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Abu Dhabi, UAETuesday 19 June 2018

Facing imminent defeat in Mosul, ISIL attempt to flee across river

A US-trained elite Iraqi force in the Old City of Mosul reached the Tigris riverside, state TV said, indicating that the insurgents' last redoubt is on the verge of falling

Iraqi civilians sit inside a house as they wait to be taken out of the Old City during fighting between Iraqi forces and ISIL militants in Mosul on Sunday. AP / Felipe Dana
Iraqi civilians sit inside a house as they wait to be taken out of the Old City during fighting between Iraqi forces and ISIL militants in Mosul on Sunday. AP / Felipe Dana

MOSUL // ISIL militants threw themselves into the River Tigris on Sunday, trying to flee the battlefield in Mosul as they faced imminent defeat by Iraqi forces fighting to dislodge them from their last pocket in the city.

A US-trained elite Iraqi force in the Old City of Mosul reached the Tigris riverside, state TV said, indicating that the insurgents' last redoubt is on the verge of falling.

After eight months of combat that has ruined parts of the city, killed thousands of civilians and displaced nearly one million people, Iraqi officials say victory is close.

The militants have been driven from all but a patch of territory on the western bank of the Tigris bisecting Mosul, where they have staged a last stand in the narrow alleys of the Old City.

Plumes of smoke rose over the Old City on Sunday and the decaying corpses of ISIL fighters lay in the streets. Scattered bursts of gunfire could be heard and several air strikes were carried out.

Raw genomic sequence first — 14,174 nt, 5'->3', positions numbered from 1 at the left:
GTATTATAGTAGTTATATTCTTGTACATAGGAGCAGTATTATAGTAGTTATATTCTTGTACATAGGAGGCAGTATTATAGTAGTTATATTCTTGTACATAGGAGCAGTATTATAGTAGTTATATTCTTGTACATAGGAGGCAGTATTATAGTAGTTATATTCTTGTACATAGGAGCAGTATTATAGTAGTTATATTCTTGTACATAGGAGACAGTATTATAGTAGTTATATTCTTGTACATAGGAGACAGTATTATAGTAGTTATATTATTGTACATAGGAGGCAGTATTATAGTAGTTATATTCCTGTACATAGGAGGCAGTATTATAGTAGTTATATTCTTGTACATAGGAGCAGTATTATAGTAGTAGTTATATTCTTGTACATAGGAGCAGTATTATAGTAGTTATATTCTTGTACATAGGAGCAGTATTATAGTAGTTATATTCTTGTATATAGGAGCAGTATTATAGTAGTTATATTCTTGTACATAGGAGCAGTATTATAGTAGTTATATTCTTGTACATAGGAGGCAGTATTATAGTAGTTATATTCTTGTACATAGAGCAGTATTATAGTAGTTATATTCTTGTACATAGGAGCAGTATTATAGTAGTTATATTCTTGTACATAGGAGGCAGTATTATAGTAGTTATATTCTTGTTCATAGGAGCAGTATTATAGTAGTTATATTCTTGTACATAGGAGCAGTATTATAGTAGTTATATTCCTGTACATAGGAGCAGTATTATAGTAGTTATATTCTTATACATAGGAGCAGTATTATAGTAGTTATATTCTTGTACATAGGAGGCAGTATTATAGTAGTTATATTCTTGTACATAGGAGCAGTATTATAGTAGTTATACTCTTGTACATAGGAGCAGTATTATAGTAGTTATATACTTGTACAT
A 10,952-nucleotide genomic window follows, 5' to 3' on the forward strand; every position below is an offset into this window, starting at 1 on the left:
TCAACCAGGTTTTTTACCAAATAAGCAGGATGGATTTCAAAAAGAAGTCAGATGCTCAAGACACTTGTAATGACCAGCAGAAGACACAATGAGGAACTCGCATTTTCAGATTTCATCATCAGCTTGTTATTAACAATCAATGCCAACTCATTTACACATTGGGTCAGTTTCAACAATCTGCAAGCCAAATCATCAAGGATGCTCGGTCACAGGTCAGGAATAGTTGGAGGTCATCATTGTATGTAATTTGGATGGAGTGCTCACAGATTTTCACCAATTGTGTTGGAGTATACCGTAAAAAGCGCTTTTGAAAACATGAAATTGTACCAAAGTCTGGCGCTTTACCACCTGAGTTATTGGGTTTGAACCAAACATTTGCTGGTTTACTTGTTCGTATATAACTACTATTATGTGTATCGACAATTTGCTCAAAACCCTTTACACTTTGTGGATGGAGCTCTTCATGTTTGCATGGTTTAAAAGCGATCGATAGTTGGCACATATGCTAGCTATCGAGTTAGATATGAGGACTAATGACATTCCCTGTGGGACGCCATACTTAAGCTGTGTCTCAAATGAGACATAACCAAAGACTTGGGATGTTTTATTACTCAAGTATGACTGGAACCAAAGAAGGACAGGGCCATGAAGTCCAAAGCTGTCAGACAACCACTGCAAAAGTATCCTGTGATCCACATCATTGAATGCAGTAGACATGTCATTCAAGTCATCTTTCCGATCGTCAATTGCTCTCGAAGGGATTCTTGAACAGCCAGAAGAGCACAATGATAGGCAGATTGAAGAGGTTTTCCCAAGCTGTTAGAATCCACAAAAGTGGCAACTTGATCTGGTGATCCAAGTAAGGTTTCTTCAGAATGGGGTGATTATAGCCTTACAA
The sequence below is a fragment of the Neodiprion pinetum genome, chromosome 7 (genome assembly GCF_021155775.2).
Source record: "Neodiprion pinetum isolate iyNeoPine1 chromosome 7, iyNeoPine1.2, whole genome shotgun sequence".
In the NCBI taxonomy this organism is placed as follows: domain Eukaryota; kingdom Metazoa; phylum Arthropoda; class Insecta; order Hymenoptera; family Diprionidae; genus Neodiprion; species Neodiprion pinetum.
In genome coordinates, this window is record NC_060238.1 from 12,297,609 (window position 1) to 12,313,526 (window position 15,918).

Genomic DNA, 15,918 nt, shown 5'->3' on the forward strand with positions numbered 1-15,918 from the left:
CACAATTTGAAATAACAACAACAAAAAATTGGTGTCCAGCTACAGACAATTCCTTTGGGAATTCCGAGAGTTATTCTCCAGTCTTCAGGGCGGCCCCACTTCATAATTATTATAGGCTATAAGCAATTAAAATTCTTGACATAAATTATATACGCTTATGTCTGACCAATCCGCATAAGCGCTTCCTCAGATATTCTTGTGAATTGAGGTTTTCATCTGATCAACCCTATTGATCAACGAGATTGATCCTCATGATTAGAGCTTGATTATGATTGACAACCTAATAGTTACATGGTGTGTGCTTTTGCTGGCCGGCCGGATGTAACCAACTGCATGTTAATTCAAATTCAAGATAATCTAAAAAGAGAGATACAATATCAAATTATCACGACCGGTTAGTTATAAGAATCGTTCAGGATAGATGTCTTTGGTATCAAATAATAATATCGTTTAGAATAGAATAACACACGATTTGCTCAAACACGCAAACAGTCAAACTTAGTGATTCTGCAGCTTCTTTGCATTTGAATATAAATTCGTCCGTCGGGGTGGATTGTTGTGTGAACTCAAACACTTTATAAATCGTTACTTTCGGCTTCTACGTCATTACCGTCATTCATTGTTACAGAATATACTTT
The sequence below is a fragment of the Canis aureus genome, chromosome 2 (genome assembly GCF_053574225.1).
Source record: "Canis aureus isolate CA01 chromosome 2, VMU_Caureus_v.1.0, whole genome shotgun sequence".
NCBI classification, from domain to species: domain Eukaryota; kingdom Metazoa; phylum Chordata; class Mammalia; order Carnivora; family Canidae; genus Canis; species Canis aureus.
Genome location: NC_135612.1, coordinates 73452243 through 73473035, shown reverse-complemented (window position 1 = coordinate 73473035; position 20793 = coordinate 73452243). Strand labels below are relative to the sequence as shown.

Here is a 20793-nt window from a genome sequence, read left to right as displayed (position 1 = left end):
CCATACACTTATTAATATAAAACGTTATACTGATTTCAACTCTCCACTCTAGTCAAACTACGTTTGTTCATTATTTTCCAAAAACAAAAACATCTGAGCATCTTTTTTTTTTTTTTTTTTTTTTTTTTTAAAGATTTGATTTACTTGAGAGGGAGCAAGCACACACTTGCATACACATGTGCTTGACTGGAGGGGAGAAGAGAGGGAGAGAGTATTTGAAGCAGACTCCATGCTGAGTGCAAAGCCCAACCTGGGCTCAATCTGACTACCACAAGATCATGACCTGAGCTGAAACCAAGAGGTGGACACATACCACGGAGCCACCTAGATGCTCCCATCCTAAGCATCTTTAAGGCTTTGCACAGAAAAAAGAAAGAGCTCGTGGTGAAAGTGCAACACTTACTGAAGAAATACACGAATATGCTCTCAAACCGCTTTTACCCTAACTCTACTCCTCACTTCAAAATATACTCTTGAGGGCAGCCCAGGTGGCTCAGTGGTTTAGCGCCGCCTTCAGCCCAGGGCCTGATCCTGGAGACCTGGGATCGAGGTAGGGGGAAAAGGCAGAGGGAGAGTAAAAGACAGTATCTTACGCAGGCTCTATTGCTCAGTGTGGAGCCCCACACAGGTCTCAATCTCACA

Iraqi military spokesman, Brigadier General Yahya Rasool, told state TV earlier on Sunday that 30 militants had been killed attempting to get away by swimming across the Tigris.

Later, Iraqiya News ran and on-screen headline saying: 'Forces from the Counter Terrorism Service raised the Iraqi flag on the Tigris river bank in the Old City of Mosul".

Islamic State vowed on Saturday to "fight to the death" in Mosul.

Cornered in a shrinking area of the city, the militants have resorted to sending women suicide bombers among the thousands of civilians who are emerging from the battlefield wounded, malnourished and fearful.

The battle has also exacted a heavy toll on Iraq's security forces.

The Iraqi government does not reveal casualty figures, but a funding request from the US Department of Defense said the Counterterrorism Service, which has spearheaded the fight in Mosul, had suffered 40 per cent losses.

The US leads an international coalition that is backing the campaign against ISIL in Mosul by conducting air strikes against the militants and assisting troops on the ground.

Without Mosul — by far the largest city to fall under militant control — ISIL's dominion in Iraq will be reduced to mainly rural, desert areas west and south of the city where tens of thousands of people live.

It is almost exactly three years since the ultra-hardline group's leader Abu Bakr Al Baghdadi proclaimed a "caliphate" spanning Syria and Iraq from the pulpit of the medieval Grand Al Nuri mosque.